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The other day, I was approached by someone at a gathering with people I did not know very well. This person demanded, quite literally, that I explain why I had done something that she noticed. Shocked by the suddenness, my initial response was the “right” answer but also very shallow. Unsatisfied with this answer, she asked me the same question again.

Questions flurried through my brain. Why wasn’t that answer good enough? What did she want from me? Who even was this person? Why is this happening? “Fine,” I thought, “I’ll tell her the real depth of my reasoning and it will probably overwhelm her. She asked for it!”

I began to explain the whole story, starting with the centuries old history of this topic of conversation. And as I continued, my usual social anxiety — that tight-throated, foggy-brained state — melted away. It felt surreal, like there could have been a heavenly beam of light shining down on my head. The woman’s expression went from a grumpy scowl to a bright smile, and she was very obviously excited by what I had to say. In the end, she thanked me for my answer and we parted ways.

For days, this moment has replayed in my mind. Not because I said something so profound, or because I was super cool to someone else for a time, but because the experience was, for me, undoubtedly a Divine lesson.

So let me share another story. Once upon a time, there was a group of people who had, for many years, been oppressed and banned from their own holy temple, which had been desecrated by their oppressors. Forced to violate their own beliefs or be killed, the people had begun to lose hope that they might ever live freely again. Finally, a small band of courageous men stood and fought this oppressive force. Miraculously, they won back the city and retook the temple, despite the massive army against them. After cleaning up the mess inside the temple walls, they lit sacred candles of purified oil and began the sanctification process. Eight days later, the rededication was complete, and, once again, the temple made holy. This is the story of the Jewish holiday known as Chanukah (meaning “dedication”) and, as some of you may know, Chanukah begins this Sunday night (at the time of my writing this).

The Divine lesson mentioned above had come at the heels of certain insecurities I’ve been feeling regarding my individuality and how it fits in with my new religious culture. I have been feeling that age old pressure to “be like everyone else” and not make waves. Be good. Be what’s expected.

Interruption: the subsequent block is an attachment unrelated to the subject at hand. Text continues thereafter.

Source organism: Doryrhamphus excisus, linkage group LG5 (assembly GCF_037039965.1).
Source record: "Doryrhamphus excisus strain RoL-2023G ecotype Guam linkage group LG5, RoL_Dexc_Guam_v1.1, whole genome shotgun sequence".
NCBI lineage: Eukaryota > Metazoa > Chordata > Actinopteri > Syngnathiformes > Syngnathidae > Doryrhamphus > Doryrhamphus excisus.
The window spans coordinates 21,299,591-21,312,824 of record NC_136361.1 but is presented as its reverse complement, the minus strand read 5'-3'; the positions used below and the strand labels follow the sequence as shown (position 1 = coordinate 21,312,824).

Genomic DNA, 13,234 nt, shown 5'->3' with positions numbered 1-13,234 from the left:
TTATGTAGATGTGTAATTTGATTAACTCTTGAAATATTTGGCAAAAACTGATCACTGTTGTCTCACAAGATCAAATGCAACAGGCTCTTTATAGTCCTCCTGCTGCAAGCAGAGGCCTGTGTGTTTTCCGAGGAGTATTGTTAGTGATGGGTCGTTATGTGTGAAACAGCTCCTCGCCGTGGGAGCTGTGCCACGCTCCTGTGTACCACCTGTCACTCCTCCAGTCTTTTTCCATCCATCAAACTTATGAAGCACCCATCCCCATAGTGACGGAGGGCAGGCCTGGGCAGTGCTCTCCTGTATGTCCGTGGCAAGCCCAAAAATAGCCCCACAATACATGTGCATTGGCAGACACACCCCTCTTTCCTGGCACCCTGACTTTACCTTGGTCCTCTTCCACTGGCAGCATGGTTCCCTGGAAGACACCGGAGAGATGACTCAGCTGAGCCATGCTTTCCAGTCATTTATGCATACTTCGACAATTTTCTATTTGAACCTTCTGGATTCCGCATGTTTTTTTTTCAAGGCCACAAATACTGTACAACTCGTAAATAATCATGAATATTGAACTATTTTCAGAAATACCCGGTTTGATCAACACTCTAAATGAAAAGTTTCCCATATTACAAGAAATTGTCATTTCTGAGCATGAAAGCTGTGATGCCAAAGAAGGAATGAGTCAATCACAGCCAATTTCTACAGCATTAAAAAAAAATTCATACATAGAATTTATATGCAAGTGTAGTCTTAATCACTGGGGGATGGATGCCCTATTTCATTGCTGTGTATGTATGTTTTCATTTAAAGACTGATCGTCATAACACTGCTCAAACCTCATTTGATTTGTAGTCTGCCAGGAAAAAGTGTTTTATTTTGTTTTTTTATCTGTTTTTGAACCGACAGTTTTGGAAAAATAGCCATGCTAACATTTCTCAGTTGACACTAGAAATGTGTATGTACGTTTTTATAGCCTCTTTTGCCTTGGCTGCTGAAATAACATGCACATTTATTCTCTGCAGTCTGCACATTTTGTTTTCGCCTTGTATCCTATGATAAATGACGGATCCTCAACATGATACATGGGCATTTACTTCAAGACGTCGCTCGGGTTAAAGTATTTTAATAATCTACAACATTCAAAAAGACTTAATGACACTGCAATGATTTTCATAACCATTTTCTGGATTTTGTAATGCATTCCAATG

Then, I consider not just the story of Chanukah, but the meaning of “chanukah” itself and how the name of this whole story refers almost entirely to the state of Judaism’s most sacred place, the Holy Temple of Jerusalem. Dedicated.

So then I think, what am I dedicated to and what does that make me? Am I dedicated to …not making waves? …being like the person next to me so that I can fit in? …superficial reasoning or behavior? Am I dedicated to living within my calling? Am I committed to stepping up when what is required are the things that make me uniquely Me?

Or when someone asks me a question, am I satisfied with giving them someone else’s answer? The truth of the matter, for all of us, is that we each are here for a specific purpose. Sometimes we don’t know what that purpose is yet, and that’s fine, but how foolish am I to know what my purpose is and then shy away from it. I’m not being humble, I’m rejecting the design of my Creator. I can’t help but wonder if this is why this mystery woman seemed angry, genuinely, at my half-hearted answer in the beginning. She somehow knew I was being inauthentic and she was not going to accept it.

This autumn season has challenged me more than I anticipated, with themes I didn’t expect. I feel weathered and a little raw. The experience reminds me of clearing out oppressive forces and sacrilegious stuff within holy borders. It has taken a lot of courage and hard work, a fair bit of scrubbing the interior, and, ultimately, a solid rededication to answer the Divine’s call.

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